• 2nd Ottoman Cossacks.
  • 3rd Ottoman Cossacks.

Right - The 1st Ottoman Cossacks parade in Constantinople in 1853.

Left - The 1853-Crimean War uniforms of an officer, and soldier in the Ottoman Cossack Brigade. In autumn of 1855, the brigade Had about 2,000 troops in the pay of the British, and were commanded by General Wladyslaw Zamoyski (a Brigadier General of the Turkish army of British origin), as well as being organised by Czajkowski.

Right - An example of the Paris National Guard buckle plate, used by the officers of the 1st Cossack Regiment. 

Below - Outline of the 1st Cossack regiment's history and uniform, and the later 1856 Cossack brigage (David Cliff 1997 Polish Volunteers with the Turkish Army. The War Correspondent. Volume 14 No.4, January):

2nd Cossack Regiment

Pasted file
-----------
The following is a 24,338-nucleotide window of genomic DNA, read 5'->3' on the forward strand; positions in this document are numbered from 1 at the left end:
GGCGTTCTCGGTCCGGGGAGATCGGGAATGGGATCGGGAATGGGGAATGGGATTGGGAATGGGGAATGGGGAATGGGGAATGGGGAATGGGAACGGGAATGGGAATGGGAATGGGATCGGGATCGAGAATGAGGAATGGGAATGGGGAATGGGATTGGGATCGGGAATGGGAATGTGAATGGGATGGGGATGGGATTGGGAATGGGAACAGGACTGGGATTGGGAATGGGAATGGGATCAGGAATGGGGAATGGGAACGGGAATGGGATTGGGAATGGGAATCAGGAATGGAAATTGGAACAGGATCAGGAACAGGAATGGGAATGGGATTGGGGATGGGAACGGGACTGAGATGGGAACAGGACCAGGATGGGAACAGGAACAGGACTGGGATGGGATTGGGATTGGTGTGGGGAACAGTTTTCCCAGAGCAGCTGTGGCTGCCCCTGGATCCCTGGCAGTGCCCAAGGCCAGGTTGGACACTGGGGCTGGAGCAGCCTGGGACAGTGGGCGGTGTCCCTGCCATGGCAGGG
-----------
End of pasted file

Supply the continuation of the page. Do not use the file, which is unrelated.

Right - 1854, a new levy of Cossacks is riased for the Ottoman army.

Right - An example of a Chasseurs à cheval modèle 1854 Dolman for Officers,  adopted by the 2nd Cossack Regiment. 

Below - Outline of the 2nd Cossack regiment's history and uniform (David Cliff 1997 Polish Volunteers with the Turkish Army. The War Correspondent. Volume 14 No.4, January):

3rd Cossack Regiment

Right - The 'Circassian' cavalry uniform, adopted by the 3rd Cossack Regiment, this is illustrated in Mahmud Sevket Pasa ‘L'Organisation et les Uniformes de l'Armee Ottomanne' (1907). 

Below - Outline of the 3rd Cossack regiment's history and uniform (David Cliff 1997 Polish Volunteers with the Turkish Army. The War Correspondent. Volume 14 No.4, January):

Confusion with Later Ottoman Cossack Regiments

Left - This painting from 1944, published in 'Polish Armed Forces Through the Ages' (London, 1944 W.Dziewanowski, & A. Minkiewicz), actually confuses the later 1861-1876 1st Ottoman Cossack Regiment's uniform (shown with gold lace - which should be silver), with the correct uniform for the Crimean War period worn by the same regiment.